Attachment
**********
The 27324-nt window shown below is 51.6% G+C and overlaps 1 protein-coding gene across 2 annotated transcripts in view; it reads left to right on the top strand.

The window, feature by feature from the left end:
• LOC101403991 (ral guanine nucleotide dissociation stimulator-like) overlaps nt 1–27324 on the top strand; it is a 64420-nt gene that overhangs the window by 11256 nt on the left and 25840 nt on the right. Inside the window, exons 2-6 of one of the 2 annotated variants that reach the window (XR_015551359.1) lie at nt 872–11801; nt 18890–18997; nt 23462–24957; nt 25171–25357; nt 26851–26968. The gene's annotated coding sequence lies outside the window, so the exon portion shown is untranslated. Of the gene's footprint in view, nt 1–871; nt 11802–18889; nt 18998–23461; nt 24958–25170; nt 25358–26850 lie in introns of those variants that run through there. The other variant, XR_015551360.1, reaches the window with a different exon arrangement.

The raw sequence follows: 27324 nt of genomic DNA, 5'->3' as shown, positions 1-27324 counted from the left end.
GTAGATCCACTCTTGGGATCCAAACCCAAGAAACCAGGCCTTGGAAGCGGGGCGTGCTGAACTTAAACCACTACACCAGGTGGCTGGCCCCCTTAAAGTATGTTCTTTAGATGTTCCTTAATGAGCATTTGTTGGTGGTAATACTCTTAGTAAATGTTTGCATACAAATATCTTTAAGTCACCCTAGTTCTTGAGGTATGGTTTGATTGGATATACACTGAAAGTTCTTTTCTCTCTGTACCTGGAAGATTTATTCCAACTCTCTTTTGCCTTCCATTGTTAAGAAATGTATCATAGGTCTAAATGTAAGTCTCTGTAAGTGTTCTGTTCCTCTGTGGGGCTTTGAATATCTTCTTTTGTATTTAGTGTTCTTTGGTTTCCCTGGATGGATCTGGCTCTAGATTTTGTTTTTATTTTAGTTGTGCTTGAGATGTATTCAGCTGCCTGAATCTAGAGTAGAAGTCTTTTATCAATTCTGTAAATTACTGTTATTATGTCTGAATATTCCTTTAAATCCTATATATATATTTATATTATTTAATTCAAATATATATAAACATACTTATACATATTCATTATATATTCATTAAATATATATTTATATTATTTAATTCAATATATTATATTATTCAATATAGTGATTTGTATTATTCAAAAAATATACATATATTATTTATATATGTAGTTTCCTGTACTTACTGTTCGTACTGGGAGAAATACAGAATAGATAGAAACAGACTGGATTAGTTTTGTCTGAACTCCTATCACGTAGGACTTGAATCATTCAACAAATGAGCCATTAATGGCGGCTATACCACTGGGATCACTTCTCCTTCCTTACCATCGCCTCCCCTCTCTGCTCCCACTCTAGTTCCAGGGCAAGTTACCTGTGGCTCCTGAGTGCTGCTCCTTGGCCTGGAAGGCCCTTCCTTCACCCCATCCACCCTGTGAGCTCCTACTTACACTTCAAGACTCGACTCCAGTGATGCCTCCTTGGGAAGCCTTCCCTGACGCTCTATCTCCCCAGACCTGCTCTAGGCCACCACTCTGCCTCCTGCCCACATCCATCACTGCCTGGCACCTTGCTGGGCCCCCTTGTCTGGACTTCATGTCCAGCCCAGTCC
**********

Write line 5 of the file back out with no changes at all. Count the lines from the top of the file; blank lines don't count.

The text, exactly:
GTAGATCCACTCTTGGGATCCAAACCCAAGAAACCAGGCCTTGGAAGCGGGGCGTGCTGAACTTAAACCACTACACCAGGTGGCTGGCCCCCTTAAAGTATGTTCTTTAGATGTTCCTTAATGAGCATTTGTTGGTGGTAATACTCTTAGTAAATGTTTGCATACAAATATCTTTAAGTCACCCTAGTTCTTGAGGTATGGTTTGATTGGATATACACTGAAAGTTCTTTTCTCTCTGTACCTGGAAGATTTATTCCAACTCTCTTTTGCCTTCCATTGTTAAGAAATGTATCATAGGTCTAAATGTAAGTCTCTGTAAGTGTTCTGTTCCTCTGTGGGGCTTTGAATATCTTCTTTTGTATTTAGTGTTCTTTGGTTTCCCTGGATGGATCTGGCTCTAGATTTTGTTTTTATTTTAGTTGTGCTTGAGATGTATTCAGCTGCCTGAATCTAGAGTAGAAGTCTTTTATCAATTCTGTAAATTACTGTTATTATGTCTGAATATTCCTTTAAATCCTATATATATATTTATATTATTTAATTCAAATATATATAAACATACTTATACATATTCATTATATATTCATTAAATATATATTTATATTATTTAATTCAATATATTATATTATTCAATATAGTGATTTGTATTATTCAAAAAATATACATATATTATTTATATATGTAGTTTCCTGTACTTACTGTTCGTACTGGGAGAAATACAGAATAGATAGAAACAGACTGGATTAGTTTTGTCTGAACTCCTATCACGTAGGACTTGAATCATTCAACAAATGAGCCATTAATGGCGGCTATACCACTGGGATCACTTCTCCTTCCTTACCATCGCCTCCCCTCTCTGCTCCCACTCTAGTTCCAGGGCAAGTTACCTGTGGCTCCTGAGTGCTGCTCCTTGGCCTGGAAGGCCCTTCCTTCACCCCATCCACCCTGTGAGCTCCTACTTACACTTCAAGACTCGACTCCAGTGATGCCTCCTTGGGAAGCCTTCCCTGACGCTCTATCTCCCCAGACCTGCTCTAGGCCACCACTCTGCCTCCTGCCCACATCCATCACTGCCTGGCACCTTGCTGGGCCCCCTTGTCTGGACTTCATGTCCAGCCCAGTCC